I would also like to take issue with Judge Dyk’s statement that it would simply be easier, and better, to say that anything in the preamble is limiting. Yes, that would certainly be easier and probably a better approach than the nebulous standard presently in place, but I doubt that would be to the Supreme Court’s liking given they seem to detest bright line rules, even when they make sense. I also protest such an approach because that has, as far as I can tell, never been the law, or at least not at any time during my practice career. So regardless of whether it is a better test it absolutely should not be applied retroactively to affect those rights obtained under the belief that what is in the preamble is not limiting.
The Federal Circuit has been famous over the years for announcing rules and then pretending that the rule is not new and has always been that way. The reality is this stuff is not academic, and changing for the sake of change does nothing to infuse certainty. All it proves is that the system can be certain right up until the mind of the Judges are changed, and then the law is made certain in a different direction. Such pendulum swinging is never appropriate when dealing with property rights, and would be objectively bad for the millions of patents obtained under a regime that is directly contrary to the stated preference of Judge Dyk.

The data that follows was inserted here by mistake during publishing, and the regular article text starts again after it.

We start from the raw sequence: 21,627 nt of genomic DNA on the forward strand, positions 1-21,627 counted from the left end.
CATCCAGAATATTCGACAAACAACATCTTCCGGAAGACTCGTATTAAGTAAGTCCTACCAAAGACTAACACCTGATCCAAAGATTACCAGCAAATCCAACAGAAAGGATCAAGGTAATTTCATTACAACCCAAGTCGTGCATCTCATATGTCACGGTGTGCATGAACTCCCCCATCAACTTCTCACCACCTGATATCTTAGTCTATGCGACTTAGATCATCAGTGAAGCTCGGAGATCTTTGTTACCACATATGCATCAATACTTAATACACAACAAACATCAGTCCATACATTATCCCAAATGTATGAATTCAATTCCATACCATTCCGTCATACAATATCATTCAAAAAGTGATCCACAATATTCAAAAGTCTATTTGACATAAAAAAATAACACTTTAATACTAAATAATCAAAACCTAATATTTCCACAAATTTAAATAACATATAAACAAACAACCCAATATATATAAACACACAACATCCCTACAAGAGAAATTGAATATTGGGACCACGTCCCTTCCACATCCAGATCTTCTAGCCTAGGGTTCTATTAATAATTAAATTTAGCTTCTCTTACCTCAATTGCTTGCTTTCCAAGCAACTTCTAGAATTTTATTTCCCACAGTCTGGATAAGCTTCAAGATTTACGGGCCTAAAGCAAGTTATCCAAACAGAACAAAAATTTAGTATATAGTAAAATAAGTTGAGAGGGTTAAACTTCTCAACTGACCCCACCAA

About the Author
Gene Quinn is a US Patent Attorney, law professor and the founder of IPWatchdog.com. He is also a principal lecturer in the top patent bar review course in the nation, which helps aspiring patent attorneys and patent agents prepare themselves to pass the patent bar exam. Gene started the widely popular intellectual property website IPWatchdog.com in 1999, and since that time the site has had many millions of unique visitors. Gene has been quoted in the Wall Street Journal, the New York Times, the LA Times, USA Today, CNN Money, NPR and various other newspapers and magazines worldwide. He represents individuals, small businesses and start-up corporations. As an electrical engineer with a computer engineering focus his specialty is electronic and computer devices, Internet applications, software and business methods.